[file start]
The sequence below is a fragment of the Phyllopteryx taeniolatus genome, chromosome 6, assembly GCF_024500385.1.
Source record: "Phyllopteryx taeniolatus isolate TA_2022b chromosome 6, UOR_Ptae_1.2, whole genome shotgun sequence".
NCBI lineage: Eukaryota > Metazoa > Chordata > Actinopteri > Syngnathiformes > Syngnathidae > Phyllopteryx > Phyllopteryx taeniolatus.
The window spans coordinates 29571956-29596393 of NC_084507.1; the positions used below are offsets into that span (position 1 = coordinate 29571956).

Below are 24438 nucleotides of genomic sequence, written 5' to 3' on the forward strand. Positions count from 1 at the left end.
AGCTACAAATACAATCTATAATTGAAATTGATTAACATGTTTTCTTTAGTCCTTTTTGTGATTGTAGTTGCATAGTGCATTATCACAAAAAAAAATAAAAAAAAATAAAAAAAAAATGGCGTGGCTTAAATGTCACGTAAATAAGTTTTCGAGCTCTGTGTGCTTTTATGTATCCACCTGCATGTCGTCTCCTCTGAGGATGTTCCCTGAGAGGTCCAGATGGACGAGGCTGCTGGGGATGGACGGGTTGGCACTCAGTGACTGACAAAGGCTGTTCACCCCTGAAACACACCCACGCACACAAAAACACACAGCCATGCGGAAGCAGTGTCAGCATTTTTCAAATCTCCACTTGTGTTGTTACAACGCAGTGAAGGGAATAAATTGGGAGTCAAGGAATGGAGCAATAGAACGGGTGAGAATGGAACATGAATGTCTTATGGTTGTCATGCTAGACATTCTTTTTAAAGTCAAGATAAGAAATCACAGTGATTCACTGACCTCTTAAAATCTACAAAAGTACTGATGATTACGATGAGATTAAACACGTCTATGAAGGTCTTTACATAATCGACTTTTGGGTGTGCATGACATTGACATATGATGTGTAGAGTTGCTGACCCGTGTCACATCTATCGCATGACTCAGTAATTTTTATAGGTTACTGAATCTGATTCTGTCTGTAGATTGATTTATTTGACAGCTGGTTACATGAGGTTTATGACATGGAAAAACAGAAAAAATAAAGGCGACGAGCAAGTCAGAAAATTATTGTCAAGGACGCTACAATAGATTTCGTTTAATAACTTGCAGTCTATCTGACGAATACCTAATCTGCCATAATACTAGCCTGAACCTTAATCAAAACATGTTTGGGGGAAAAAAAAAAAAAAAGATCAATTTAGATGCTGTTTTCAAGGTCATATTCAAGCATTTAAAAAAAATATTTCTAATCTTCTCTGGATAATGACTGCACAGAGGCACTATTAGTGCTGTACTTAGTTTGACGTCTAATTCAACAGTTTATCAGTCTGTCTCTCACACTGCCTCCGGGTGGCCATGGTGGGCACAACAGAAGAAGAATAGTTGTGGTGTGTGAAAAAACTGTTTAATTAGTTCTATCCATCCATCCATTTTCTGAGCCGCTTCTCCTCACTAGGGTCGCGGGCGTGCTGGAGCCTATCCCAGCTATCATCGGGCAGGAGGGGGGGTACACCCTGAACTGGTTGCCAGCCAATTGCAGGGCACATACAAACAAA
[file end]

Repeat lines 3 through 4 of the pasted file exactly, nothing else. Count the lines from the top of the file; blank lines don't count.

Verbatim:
NCBI lineage: Eukaryota > Metazoa > Chordata > Actinopteri > Syngnathiformes > Syngnathidae > Phyllopteryx > Phyllopteryx taeniolatus.
The window spans coordinates 29571956-29596393 of NC_084507.1; the positions used below are offsets into that span (position 1 = coordinate 29571956).